Consumers don’t expect their incomes to grow as fast as prices

Consumers don’t expect their incomes to grow as fast as prices
Consumers don’t expect their incomes to grow as fast as prices

Consumers are getting gloomier about where they think inflation is going, at least in the short term.

According to April’s Survey of Consumer Expectations from the New York Federal Reserve Bank, which came out Monday, consumers expect annual inflation to be around 3.3% a year from now. That’s up three-tenths of a percentage point from March and the highest it’s been since November. Another note of gloom in the survey data: Consumers think their income growth will lag behind inflation.

George Mason University economist Christine McDaniel has found herself getting annoyed at lettuce in the last few years. Specifically, its price in the grocery store.

“It’s still much higher than what I remember. And my wages have not gone up that much. You know, that kind of sets the tone for me for the rest of that shopping trip,” McDaniel said.

McDaniel said Monday’s report shows that consumers expect that kind of discrepancy to continue. Not just with lettuce, but all food. Not to mention gas and housing.

“And you know, that makes people kind of anxious,” she said.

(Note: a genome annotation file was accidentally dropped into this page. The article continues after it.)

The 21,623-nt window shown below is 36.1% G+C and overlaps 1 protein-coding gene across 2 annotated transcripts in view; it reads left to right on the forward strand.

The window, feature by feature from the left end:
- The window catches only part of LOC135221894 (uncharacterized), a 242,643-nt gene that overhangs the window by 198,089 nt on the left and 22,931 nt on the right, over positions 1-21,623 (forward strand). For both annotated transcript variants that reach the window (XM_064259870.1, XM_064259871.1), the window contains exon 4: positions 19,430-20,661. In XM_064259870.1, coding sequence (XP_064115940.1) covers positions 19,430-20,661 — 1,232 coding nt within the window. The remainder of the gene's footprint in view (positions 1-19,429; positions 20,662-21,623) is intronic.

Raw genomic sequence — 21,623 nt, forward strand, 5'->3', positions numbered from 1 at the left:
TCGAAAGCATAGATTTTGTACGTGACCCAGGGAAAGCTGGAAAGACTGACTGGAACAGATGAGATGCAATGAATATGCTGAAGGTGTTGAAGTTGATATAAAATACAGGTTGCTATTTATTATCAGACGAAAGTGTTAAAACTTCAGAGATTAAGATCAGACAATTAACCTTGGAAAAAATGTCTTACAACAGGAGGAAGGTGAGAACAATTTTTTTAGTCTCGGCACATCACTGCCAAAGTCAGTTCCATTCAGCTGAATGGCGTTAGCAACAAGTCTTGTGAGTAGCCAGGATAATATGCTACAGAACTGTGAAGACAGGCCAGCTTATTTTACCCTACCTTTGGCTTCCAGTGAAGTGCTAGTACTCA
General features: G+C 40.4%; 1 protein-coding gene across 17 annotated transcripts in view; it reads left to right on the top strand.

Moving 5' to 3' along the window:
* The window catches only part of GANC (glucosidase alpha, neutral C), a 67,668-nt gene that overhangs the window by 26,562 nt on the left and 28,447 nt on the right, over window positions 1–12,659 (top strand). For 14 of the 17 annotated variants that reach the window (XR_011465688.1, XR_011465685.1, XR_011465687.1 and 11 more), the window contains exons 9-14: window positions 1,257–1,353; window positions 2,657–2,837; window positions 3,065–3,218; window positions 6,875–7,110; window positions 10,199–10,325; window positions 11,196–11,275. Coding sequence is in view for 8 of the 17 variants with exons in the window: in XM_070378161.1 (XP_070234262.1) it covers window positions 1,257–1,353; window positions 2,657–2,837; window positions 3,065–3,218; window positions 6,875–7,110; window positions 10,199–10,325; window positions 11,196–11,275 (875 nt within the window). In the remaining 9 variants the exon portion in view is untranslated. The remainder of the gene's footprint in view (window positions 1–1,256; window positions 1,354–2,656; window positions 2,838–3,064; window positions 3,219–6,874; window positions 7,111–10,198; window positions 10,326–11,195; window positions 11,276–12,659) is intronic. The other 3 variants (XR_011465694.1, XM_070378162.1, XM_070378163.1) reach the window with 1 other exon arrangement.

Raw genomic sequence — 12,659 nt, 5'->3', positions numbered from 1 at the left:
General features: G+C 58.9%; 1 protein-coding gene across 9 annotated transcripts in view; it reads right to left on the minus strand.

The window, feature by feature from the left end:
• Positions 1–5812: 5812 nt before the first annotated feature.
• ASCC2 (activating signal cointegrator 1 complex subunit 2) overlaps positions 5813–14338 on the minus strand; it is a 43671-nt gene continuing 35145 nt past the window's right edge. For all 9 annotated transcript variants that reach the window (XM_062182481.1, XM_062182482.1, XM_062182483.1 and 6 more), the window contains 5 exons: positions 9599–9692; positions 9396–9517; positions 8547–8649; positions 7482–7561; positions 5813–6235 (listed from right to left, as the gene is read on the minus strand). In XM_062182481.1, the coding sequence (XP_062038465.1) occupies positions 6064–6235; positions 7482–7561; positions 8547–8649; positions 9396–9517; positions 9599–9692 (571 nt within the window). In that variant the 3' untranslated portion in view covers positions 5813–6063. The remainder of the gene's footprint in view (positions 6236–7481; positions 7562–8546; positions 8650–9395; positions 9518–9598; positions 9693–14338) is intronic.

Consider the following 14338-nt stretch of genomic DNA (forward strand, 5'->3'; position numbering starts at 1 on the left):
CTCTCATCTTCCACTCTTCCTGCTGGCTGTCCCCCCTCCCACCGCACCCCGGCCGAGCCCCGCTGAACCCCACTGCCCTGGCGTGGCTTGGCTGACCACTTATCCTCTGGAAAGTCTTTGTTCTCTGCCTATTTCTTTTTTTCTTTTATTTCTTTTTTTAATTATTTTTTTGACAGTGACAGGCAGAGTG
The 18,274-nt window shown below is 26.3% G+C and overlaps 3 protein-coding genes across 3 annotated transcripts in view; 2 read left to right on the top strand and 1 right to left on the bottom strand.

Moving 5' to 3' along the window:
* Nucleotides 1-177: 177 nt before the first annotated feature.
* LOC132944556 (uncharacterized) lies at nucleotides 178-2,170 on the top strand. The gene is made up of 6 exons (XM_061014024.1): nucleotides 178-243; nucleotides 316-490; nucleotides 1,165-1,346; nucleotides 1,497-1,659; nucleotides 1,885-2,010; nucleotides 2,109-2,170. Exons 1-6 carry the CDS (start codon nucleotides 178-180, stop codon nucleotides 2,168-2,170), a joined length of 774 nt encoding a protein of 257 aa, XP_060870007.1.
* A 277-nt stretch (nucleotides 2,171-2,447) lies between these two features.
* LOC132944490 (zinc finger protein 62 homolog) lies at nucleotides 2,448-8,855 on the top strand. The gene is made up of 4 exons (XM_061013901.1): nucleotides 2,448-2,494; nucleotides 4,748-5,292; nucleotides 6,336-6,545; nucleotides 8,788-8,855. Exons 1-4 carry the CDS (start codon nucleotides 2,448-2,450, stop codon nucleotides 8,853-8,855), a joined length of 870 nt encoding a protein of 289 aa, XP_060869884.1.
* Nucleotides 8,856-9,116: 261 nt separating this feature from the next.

The survey also notes that consumers expect their household spending to rise, but Wells Fargo senior economist Tim Quinlan pointed out that many people are relying on credit cards to maintain their level of spending.

“And I think when you’re kind of dipping into credit every month to sustain the spending, it doesn’t feel good,” Quinlan said.

Especially when consumers are less certain that their earnings will grow as much as they had expected in the coming year. And they’re holding on to their jobs: The survey also finds consumers say they’re less likely to quit. Quinlan said people are picking up on a slight loosening in what had been a very tight labor market.

“You’re just no longer seeing as many, you know, people advertising outside of their businesses saying, ‘Help wanted urgently.’”

While trying to keep their jobs, consumers expect to spend more on the need-to-haves, like housing and food. Fun, discretionary want-to-haves might get squeezed, said Middlebury College economics professor Kristina Sargent.

“So I think if I were in an industry that relied on those discretionary purchases, I would be a little bit nervous by this report,” Sargent said.

That includes hospitality and travel. Sargent said if she were in either of those businesses, she’d shift from marketing two-week trips to short getaways. “You know, a weekend here and there or a fancy dinner out,” she said.

She’d also start targeting her messages to people who live nearby, so they wouldn’t have to spend as much to get there. Like, “Hey people of Philadelphia! Wanna visit Baltimore?”

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